(WXYZ) — A munchies myth?
Marijuana users are less likely to gain weight despite getting the munchies. New evidence from Michigan State found that those who smoke cannabis weigh less compared to adults who don't.
The research contradicts the common belief that pot users will pack on the pounds as a result of an increased appetite.
“Over a three-year period, all participants showed a weight increase, but interestingly, those who used marijuana had less of an increase compared to those that never used,” said Omayma Alshaarawy, lead author and an assistant professor of family medicine. “Our study builds on mounting evidence that this opposite effect occurs.”
In fact, findings suggest new and persistent smokers are overall less likely to be overweight or obese.
“We found that users, even those who just started, were more likely to be at a normal, healthier weight and stay at that weight,” she said. “Only 15% of persistent users were considered obese compared to 20% of non-users.”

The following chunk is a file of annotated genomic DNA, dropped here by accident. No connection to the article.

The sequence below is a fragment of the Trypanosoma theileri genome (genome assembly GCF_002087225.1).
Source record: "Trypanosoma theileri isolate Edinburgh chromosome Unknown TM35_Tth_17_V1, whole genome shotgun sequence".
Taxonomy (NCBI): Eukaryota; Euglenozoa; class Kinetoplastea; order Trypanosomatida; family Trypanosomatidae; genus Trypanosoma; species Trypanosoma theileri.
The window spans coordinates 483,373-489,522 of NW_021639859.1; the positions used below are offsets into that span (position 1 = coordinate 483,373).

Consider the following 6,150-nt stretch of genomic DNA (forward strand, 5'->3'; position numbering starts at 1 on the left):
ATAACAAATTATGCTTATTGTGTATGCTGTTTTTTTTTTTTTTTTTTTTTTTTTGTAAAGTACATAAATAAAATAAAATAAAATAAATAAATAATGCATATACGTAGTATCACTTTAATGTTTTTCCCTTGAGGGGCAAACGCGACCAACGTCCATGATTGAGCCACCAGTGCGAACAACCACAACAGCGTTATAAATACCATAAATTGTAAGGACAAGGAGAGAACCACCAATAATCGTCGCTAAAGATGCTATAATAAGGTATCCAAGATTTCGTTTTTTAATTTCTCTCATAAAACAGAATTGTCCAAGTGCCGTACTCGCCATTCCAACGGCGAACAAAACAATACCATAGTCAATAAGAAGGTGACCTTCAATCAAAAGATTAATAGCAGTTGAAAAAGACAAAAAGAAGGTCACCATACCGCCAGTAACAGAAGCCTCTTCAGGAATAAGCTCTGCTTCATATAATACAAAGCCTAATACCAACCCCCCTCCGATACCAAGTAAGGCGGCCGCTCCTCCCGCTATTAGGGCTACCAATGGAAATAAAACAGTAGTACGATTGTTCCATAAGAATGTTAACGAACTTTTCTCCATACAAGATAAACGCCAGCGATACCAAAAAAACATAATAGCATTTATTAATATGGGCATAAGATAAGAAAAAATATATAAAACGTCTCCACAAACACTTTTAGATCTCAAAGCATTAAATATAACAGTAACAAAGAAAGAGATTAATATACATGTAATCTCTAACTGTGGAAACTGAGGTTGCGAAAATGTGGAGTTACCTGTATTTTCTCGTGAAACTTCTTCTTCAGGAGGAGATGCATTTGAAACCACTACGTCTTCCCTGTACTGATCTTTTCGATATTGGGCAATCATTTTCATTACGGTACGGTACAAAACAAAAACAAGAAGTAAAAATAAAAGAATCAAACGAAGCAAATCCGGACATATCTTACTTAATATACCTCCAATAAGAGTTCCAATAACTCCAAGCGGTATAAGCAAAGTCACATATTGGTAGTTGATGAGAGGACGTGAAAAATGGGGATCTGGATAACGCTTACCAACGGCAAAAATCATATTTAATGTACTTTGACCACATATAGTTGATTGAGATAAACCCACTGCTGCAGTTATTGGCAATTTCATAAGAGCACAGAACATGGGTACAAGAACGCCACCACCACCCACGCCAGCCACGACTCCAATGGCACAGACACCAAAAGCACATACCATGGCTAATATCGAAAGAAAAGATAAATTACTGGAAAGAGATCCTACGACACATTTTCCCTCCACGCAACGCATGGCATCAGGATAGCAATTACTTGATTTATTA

Researchers analyzed and compared the Body Mass Index of 33,000 participants, ages 18 and older. Though a relatively small number, they found a 2-pound weight difference among users and non-users.
“An average 2-pound difference doesn’t seem like much, but we found it in more than 30,000 people with all different kinds of behaviors and still got this result,” Alshaarawy said.
So what exactly is keeping marijuana users from tipping the scale? There could be several factors.
“It could be something that’s more behavioral like someone becoming more conscious of their food intake as they worry about the munchies after cannabis use and gaining weight,” she said. “Or it could be the cannabis use itself, which can modify how certain cells, or receptors, respond in the body and can ultimately affect weight gain. More research needs to be done.”
But the study warns cannabis should not be considered nor used as a diet aid.
“There’s too many health concerns around cannabis that far outweigh the potential positive, yet modest, effects it has on weight gain,” she said. “People shouldn’t consider it as a way to maintain or even lose weight.”
View the full study here.